Second, the community along Pass Creek was very tight-knit. There were about a dozen ranches lining the gravel road that turned off the main highway just north of Parkman, Wyo., and most of these ranches had been in the families for decades.

They were not mean or ill-intentioned people, but every one of these families had a certain standing in the community; outsiders were subject to scrutiny. And of course, in a country where land is the most significant measure of position, hired help did not rank very high on the food chain.Which brings me to the most significant factor of what turned out to be the worst two years of my parents’ marriage. After growing up on a ranch, my mother had no desire to ever live on a ranch again.

When she married my father, she was thrilled with the prospect of getting away from life in the country. She was happy that he wanted to be a teacher. Looking back on it from the present, it’s easy to imagine what motivated my father’s decision. He had just lost his own father, and I’m sure part of him wanted to fulfill Earl’s dream of being a cowboy.

But my father made the mistake of not consulting Mom about this job beforehand, and it’s not hard to imagine why. He knew she would talk him out of it. So she was not happy about the move to Pass Creek, especially knowing that we would be considered “help.”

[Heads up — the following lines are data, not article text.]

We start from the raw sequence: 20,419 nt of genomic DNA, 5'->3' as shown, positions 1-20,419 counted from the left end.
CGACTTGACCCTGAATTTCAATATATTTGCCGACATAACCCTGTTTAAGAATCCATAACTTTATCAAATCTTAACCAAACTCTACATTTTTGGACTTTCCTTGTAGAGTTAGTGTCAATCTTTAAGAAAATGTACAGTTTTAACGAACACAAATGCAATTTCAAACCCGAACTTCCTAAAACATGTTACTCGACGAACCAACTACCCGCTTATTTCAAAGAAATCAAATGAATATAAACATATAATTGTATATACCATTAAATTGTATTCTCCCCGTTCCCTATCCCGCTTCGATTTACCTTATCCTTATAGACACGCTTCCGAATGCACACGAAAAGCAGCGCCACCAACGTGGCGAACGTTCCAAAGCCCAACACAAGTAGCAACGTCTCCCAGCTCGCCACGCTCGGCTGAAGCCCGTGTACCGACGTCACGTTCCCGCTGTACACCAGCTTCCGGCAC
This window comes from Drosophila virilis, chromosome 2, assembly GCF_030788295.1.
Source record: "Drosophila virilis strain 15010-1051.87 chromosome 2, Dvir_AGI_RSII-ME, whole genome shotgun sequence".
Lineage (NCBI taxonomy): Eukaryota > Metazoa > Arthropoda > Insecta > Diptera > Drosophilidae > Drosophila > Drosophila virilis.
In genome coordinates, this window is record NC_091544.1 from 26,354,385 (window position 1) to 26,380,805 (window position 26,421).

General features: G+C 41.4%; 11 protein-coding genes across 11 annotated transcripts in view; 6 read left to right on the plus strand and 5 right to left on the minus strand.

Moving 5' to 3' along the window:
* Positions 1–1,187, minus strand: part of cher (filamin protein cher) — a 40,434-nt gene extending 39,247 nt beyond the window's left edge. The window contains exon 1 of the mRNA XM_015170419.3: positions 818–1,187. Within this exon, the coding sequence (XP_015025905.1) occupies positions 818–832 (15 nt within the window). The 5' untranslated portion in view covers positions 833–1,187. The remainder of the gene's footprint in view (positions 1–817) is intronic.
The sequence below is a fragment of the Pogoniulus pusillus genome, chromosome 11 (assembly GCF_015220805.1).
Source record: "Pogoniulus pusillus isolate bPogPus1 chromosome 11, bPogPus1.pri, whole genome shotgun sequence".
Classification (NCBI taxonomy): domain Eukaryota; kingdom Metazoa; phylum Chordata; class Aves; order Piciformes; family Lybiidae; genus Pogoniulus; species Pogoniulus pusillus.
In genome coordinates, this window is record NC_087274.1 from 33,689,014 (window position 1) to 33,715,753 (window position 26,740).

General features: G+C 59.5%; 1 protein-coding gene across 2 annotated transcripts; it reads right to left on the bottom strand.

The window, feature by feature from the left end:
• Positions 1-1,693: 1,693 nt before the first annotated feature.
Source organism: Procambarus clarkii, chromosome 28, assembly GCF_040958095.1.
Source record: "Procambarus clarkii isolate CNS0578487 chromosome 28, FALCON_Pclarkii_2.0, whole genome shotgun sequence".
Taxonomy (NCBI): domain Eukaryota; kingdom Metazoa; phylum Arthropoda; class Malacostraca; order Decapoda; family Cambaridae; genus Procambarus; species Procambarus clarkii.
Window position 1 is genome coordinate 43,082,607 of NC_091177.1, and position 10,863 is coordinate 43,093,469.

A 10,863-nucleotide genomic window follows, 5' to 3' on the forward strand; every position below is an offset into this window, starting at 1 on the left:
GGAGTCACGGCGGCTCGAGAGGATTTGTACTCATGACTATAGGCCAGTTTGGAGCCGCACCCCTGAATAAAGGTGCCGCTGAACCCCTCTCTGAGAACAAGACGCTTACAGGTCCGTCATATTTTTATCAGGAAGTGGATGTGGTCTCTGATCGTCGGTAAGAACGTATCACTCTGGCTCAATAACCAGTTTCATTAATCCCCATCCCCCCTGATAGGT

Whenever the opportunity arose, she made a point of mentioning the fact that her parents’ ranch was larger than any along Pass Creek, a nervous tic that I’m sure did little to endear my parents to the locals.

My sister Collette and I went to that little one-room school (Slack School) during the two years we lived along Pass Creek Road. And as is often the case, the dynamics among the children reflected those of the parents.

It was confusing, because it was clear, especially when we were alone, that these kids did not dislike us. But as a group, they made it clear that we were not welcome. It was evident from the first day we arrived, when I looked around the room and saw those boots.

The message was sometimes subtle, but always there. We were not invited to parties. We were ridiculed for petty things, especially the fact that my parents were Democrats. Our second year there, I was one of two fifth graders, and there was nobody in sixth grade in our one-room school.